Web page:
My sudden immersion into reading and evaluating manuscripts online has reinforced for me the importance of a framework—a mental map—in shaping nonfiction into an essay. However, I don’t mean to imply here that merely committing a piece of writing to paper rather than a computer screen will automatically provide that necessary map; it has to be inherent in the thought that precedes writing and as a constant presence throughout the writing. Without an author’s help, a reader is left hiking a random path. The details are still present—and they may be profound, dramatic, or beautiful—but lacking context and commentary, they lack sense and purpose.
Keeping a reader on track might call for simply providing ongoing and specific references to time and place; it will certainly involve transitions. However, the most-often overlooked, and perhaps the most important, addition to a writer’s map is a little more telling and a little less showing. Not every aphorism is misleading. Some—Warren Zevon’s “Enjoy every sandwich” comes to mind—can be quite useful, even important. But believing something just because it’s repeated endlessly is a mistake. “Show, don’t tell” is one of those tidy saws that, although filled with good intention, has replaced thought, and it has put authors in mortal fear of straying, even briefly, from the concrete. But in an essay, a writer should be pursuing an idea, as well as relating a story. It’s okay, even necessary, to “tell”: to take some time to ruminate—generalize, synthesize, analyze—get abstract for a moment, then return to the details.
Alfred Korzybski warned against confusing reality with the definition of reality when he coined the often-used phrase, “the map is not the territory.” But I would suggest that the structure and direction a map provides are the tools that inform effective nonfiction: work that enables true insight into reality rather than trying and failing at the task of “writing” the reality itself. An essay’s mental map is not the territory, nor should it attempt to be. Consider Borges’s brief story, “On Exactitude in Science,” which describes a country in which cartography had reached such perfection that “the Cartographers Guilds struck a Map of the Empire whose size was that of the Empire, and which coincided point for point with it.” That map, of course, proved useless because it wasn’t a map at all. The nonfiction equivalent, without forethought and design, without an internal structure, will leave readers feeling that they’re scrolling down an endless page, looking in vain for a cairn, a blaze on a tree.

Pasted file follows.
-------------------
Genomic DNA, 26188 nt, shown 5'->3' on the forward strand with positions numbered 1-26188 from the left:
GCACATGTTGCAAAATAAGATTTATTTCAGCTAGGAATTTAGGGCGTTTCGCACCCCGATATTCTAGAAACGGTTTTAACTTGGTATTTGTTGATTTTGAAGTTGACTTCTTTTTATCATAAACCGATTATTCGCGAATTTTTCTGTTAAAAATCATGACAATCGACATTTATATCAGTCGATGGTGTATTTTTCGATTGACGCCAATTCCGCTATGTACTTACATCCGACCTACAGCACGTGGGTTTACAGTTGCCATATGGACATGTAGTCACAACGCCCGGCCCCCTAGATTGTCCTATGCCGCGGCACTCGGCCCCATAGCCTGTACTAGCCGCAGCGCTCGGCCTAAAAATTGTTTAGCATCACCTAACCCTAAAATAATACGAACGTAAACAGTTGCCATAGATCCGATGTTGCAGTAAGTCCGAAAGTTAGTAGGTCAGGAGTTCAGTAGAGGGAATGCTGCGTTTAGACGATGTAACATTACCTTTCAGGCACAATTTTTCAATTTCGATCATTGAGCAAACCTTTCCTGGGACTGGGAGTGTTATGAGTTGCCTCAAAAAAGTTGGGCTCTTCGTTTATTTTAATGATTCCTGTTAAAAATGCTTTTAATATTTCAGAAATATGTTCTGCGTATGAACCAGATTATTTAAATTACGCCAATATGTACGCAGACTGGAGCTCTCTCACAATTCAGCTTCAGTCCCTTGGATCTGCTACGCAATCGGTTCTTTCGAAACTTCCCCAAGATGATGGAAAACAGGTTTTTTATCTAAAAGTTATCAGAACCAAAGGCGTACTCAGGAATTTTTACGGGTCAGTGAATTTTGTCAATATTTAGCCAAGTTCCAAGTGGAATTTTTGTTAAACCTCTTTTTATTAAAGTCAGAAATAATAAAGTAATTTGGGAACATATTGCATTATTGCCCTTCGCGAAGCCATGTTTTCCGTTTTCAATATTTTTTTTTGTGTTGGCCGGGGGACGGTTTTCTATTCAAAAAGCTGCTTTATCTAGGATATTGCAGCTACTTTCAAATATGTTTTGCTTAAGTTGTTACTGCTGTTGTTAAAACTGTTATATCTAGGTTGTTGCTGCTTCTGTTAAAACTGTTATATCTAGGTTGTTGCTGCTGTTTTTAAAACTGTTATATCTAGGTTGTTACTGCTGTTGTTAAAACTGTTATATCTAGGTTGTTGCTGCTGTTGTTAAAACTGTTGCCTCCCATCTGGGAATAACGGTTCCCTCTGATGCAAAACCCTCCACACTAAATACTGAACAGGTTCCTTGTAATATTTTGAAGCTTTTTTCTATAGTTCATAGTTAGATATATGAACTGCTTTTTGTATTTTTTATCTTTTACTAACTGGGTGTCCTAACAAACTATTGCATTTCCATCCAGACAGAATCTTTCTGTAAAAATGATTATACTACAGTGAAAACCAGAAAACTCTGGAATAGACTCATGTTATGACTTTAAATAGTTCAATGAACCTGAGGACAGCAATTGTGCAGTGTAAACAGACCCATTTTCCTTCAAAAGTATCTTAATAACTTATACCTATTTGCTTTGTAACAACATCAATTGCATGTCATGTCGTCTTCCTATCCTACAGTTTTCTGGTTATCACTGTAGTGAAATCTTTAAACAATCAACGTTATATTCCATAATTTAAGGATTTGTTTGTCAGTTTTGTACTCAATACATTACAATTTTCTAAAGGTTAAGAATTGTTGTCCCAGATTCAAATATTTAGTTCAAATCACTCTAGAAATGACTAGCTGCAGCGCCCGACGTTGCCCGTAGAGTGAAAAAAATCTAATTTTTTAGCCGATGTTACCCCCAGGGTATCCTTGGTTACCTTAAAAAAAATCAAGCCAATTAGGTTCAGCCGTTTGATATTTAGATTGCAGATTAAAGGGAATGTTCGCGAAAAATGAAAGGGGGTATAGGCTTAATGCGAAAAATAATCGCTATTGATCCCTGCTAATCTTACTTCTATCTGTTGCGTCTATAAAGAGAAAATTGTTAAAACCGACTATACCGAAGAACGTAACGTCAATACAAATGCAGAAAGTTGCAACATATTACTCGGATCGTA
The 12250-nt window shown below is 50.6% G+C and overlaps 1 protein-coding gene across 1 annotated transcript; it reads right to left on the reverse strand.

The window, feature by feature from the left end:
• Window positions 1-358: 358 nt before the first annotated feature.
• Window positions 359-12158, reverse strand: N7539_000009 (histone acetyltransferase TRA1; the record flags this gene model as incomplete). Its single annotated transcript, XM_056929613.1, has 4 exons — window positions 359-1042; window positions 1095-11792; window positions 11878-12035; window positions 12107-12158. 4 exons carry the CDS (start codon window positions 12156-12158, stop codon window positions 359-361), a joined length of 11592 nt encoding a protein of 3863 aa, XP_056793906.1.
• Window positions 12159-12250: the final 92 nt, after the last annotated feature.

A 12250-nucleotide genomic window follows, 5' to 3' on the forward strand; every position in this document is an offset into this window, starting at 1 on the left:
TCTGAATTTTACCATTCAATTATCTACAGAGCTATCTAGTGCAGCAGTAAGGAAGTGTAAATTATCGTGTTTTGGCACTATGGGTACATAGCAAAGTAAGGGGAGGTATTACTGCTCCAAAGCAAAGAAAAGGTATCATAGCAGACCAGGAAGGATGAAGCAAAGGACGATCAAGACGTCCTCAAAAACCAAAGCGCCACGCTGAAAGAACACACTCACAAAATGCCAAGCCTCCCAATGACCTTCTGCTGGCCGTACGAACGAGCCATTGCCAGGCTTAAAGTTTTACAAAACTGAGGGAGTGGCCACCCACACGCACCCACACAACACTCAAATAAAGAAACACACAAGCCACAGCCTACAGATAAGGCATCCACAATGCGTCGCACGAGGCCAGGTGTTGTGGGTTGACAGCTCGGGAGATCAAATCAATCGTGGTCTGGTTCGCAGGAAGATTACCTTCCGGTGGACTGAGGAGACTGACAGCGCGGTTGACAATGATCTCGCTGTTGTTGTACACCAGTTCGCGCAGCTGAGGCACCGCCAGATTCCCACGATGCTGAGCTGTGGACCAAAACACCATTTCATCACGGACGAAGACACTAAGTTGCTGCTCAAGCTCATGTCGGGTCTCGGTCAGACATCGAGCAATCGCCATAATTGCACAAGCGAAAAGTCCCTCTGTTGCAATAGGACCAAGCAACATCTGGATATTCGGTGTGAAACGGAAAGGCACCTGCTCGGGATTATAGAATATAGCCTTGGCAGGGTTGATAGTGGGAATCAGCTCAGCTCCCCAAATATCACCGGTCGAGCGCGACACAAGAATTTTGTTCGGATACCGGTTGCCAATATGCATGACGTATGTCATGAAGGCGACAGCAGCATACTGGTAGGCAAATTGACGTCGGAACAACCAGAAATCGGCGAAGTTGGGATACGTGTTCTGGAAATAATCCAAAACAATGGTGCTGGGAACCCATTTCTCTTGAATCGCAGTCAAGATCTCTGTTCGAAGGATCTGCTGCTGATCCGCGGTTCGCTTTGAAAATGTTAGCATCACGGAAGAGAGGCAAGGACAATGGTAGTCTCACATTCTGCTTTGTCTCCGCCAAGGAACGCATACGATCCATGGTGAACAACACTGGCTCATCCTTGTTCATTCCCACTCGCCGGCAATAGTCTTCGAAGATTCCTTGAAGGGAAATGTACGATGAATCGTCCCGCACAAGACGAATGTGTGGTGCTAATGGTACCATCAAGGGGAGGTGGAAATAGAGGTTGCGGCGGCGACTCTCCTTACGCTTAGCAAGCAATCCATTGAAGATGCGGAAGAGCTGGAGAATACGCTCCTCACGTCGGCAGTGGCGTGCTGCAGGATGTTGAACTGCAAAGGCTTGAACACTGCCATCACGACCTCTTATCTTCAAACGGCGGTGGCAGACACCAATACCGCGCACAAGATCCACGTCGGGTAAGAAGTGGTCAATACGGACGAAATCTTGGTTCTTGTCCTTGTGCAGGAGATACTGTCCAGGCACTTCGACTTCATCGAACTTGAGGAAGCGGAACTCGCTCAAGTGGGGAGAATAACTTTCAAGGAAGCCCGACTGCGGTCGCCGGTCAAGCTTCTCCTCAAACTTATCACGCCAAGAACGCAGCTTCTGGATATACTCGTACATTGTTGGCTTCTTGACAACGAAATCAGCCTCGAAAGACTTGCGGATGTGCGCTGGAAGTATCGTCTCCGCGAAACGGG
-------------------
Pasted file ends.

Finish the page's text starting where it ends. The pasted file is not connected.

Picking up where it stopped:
Douglas Carlson joined the staff of The Georgia Review as an assistant editor in 2007. His essays on natural and cultural history have appeared frequently in magazines and journals as well as in several anthologies, including A Place Apart (W.W. Norton, 1993) and The Sacred Place (University of Utah Press, 1996). His work has been collected in two books: At the Edge (White Pine Press, 1989) and When We Say We’re Home (University of Utah Press, 1999). His most recent book, Roger Tory Peterson: A Biography, was published by the University of Texas Press in 2007.
“Here Be Digital Dragons” is adapted from Douglas Carlson’s Georgia Review online editorial essay, “Trying to Refold My Mental Map.”
* Mangen, Anne, et al. “Reading linear texts on paper versus computer screen: Effects on reading comprehension.” International Journal of Educational Research. 58 (2013): 61– 68. Web. 23 Sept. 2013.
** Kerr, M.A. and S.E. Symons. “Computerized presentation of text: Effects on children’s reading of informational material.” Reading and Writing. 19.1 (2006): 1-19. Web. 17 Oct. 2013.